Wednesday, August 6, 2008

Solar Electric Power Generation

Today, solar photovoltaic (PV) systems are at work converting the suns radiation directly to electricity. PV generated power has three main advantages over all other types of remote power generation: Free Inexhaustible Power, Simplicity Low Maintenance, PVs provide electricity to rural homeowners, ranchers, and farmers for TV, VCR, stereo, landscape and security lighting, pumps, electric fences, and livestock feeders, without connection to the power company. Some farmers use PV powered pumps for watering of livestock on remote grazing areas. PV systems power street, billboard, bus stop, and highway sign lights, navigational buoys, and emergency telephones throughout Florida.
Small PV systems provide portable power for camping equipment, computers, fans, pumps, and test equipment. PV cells are used in calculators and watches. Photovoltaic power is practical where access to utility company lines is costly, and for low power/portable needs. Industry improvements have reduced the cost of PV systems to 25-50¢ per kWh. This is still considerably more than the 7-10¢ per kWh of utility power. The U.S. Department of Energy (DOE) goal is PV power at 12¢ to 20¢ per kWh before 2000. To take advantage of the economies of large scale production, the DOE announced a new strategy to
accelerate the use of PV power. The DOE Solar 2000 plan calls for an increase in PV use by a factor of ten by the year 2000. Use of PV power is increasing by over 25% each year, and has been for the past few years. PV power systems range in price from $75 to $40,000 depending on how much electricity the user needs. The box below shows how system cost varies.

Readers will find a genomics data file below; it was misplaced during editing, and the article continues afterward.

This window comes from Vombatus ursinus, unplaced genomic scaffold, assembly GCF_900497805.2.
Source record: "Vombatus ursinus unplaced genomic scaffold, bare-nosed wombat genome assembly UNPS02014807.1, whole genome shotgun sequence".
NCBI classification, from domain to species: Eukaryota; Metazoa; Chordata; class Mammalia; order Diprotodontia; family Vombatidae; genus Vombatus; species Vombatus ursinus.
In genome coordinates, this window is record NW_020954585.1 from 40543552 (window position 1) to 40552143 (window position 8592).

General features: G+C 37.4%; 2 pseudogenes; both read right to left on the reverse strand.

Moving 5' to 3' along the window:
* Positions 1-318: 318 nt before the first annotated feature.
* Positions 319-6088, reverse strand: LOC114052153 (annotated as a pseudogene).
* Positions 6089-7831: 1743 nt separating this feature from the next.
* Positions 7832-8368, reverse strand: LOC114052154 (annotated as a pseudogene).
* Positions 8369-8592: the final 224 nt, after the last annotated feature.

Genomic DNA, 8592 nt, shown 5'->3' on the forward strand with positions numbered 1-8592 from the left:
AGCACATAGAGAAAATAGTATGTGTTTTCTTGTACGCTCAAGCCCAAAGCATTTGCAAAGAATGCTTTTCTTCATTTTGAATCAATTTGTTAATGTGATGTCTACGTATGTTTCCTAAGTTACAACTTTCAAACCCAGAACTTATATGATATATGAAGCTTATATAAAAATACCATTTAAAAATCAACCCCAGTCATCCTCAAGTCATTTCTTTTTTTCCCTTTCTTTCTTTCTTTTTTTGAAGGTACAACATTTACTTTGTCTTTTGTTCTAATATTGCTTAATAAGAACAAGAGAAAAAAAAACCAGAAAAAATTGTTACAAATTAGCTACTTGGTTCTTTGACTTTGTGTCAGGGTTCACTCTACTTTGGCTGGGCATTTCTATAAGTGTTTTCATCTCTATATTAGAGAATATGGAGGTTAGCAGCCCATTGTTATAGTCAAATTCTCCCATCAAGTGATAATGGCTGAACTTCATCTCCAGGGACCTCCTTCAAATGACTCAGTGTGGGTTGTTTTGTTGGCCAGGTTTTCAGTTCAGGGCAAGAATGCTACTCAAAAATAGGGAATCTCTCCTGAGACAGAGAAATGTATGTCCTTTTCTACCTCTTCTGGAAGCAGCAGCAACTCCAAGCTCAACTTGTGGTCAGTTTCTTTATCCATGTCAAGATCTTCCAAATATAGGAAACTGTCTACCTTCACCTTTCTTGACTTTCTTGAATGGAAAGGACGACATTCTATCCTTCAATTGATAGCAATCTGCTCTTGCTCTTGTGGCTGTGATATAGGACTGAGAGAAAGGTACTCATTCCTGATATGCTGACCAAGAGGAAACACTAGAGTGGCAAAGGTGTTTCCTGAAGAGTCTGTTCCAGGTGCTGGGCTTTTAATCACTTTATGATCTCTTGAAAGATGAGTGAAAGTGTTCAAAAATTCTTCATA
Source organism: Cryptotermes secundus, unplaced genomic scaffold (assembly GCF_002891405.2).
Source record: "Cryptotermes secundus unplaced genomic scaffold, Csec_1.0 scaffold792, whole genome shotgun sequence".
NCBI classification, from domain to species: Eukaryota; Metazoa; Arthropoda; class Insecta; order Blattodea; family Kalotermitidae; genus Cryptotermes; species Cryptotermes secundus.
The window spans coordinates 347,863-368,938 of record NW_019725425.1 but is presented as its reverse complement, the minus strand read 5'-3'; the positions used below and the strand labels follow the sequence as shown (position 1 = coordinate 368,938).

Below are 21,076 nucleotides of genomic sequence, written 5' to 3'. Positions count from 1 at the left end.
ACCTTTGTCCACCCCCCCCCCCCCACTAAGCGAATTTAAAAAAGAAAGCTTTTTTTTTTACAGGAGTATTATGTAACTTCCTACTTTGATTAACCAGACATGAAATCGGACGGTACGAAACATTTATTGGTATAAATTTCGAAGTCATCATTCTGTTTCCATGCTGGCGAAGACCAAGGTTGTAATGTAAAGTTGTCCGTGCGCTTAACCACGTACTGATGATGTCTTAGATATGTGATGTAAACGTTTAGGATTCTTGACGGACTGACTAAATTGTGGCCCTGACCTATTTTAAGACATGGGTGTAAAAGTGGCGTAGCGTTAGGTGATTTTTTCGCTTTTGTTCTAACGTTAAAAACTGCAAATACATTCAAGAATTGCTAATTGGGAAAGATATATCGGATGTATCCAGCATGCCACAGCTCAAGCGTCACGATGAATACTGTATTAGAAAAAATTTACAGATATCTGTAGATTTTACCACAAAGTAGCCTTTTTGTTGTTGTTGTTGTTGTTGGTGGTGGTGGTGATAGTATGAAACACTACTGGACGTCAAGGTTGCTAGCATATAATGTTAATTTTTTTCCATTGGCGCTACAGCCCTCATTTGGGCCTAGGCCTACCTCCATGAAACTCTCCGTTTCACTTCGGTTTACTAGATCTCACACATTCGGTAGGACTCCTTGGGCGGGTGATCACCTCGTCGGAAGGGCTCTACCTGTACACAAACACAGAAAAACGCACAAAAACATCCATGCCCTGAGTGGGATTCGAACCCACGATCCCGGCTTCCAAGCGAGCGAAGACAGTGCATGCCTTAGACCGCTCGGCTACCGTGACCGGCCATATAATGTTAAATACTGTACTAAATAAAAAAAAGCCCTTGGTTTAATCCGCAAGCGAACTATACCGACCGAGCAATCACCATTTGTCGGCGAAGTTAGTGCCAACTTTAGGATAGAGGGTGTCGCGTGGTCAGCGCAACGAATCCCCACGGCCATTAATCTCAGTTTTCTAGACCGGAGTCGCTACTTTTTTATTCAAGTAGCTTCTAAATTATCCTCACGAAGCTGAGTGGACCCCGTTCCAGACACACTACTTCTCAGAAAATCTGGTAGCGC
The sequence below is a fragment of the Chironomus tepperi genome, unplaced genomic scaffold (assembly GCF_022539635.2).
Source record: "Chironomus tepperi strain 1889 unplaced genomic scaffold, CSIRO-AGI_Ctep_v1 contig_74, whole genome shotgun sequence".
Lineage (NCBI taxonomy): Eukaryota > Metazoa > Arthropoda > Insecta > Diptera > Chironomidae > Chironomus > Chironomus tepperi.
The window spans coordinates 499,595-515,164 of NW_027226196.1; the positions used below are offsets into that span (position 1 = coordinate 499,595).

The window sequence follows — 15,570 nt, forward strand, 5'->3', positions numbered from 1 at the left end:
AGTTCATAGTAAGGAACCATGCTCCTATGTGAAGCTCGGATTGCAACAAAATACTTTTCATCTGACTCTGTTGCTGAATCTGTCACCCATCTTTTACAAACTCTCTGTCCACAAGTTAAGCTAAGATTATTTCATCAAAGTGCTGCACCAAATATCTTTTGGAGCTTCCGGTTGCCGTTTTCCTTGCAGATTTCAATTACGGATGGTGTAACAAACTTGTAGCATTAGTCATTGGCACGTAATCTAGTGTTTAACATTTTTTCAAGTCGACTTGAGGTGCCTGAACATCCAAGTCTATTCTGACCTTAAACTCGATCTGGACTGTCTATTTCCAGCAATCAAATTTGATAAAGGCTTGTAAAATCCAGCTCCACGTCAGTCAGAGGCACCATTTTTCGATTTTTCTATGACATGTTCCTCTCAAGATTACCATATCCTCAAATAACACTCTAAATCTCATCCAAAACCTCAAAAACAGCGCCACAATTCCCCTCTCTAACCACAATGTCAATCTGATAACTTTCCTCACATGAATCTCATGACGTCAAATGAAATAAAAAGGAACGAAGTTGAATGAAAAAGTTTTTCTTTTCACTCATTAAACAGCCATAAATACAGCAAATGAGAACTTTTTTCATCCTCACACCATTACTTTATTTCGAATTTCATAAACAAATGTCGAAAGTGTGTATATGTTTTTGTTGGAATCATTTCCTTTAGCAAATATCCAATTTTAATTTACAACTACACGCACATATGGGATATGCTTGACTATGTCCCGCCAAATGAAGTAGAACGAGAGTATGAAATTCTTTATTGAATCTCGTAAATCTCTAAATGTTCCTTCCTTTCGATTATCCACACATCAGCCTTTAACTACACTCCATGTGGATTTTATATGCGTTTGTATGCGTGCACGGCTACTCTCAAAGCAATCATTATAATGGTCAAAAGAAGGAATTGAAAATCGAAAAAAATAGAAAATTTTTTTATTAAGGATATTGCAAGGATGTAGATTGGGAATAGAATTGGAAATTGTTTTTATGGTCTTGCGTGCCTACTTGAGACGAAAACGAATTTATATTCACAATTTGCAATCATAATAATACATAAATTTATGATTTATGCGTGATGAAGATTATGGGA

PV systems are a poor economic investment if power is readily available: the annual rate of return is around 1%. However, in outlying or isolated locations, connecting to faraway power lines can cost more than a complete PV power station!
When using PV power, it is especially cost effective to replace inefficient appliances with modern energy efficient ones -- allowing selection of a less costly PV system. Since PV cells produce DC voltage, the use of DC (instead of conventional AC) pumps, fans, refrigerators, lights, etc. makes sense. Use of DC appliances reduces the cost of the PV system since they
are typically more efficient and require no invertor capacity. (The invertor is the part of the PV system that changes the PV cells DC voltage to AC.) In most cases, it is not yet economical to power cooling and heating equipment with PV power since these are seasonal loads. Heating and cooling accounts for over half the residential energy use of a typical Florida family. PV power systems are modular, so they easily grow with the users budget and electricity needs. PV system size is measured in watt-hours per day (WH/D). Typical system cost is around $3 per WH/D of system capacity. The smallest systems (around 200 WH/D) can cost up to $5 per WH/D, while very large systems (10,000 WH/D) cost less than $3 per WH/D. Storage batteries are required for power at night and on overcast days. The required size and cost of a PV system can be estimated
using the Sizing Worksheet given in cost comparison Table which can be obtained from PV modules distributors. Utility bills can be used to determine the WH/D of electricity currently consumed. Most bills give "average kWh used per day," simply multiply this number by 1000 to obtain WH/D. Or, (1) take the total kWh on the bill, (2) divide by the number of days in the billing period, and (3) multiply by 1000 to obtain WH/D.
Using this method, one can see that a conventional small home, with a $65 monthly electric bill, would require 25,000 WH/D of PV capacity to go completely solar using the same appliances and lighting. The great cost of such a system emphasizes the importance of using efficient lighting and appliances, natural gas for cooking and heating, and fans for cooling.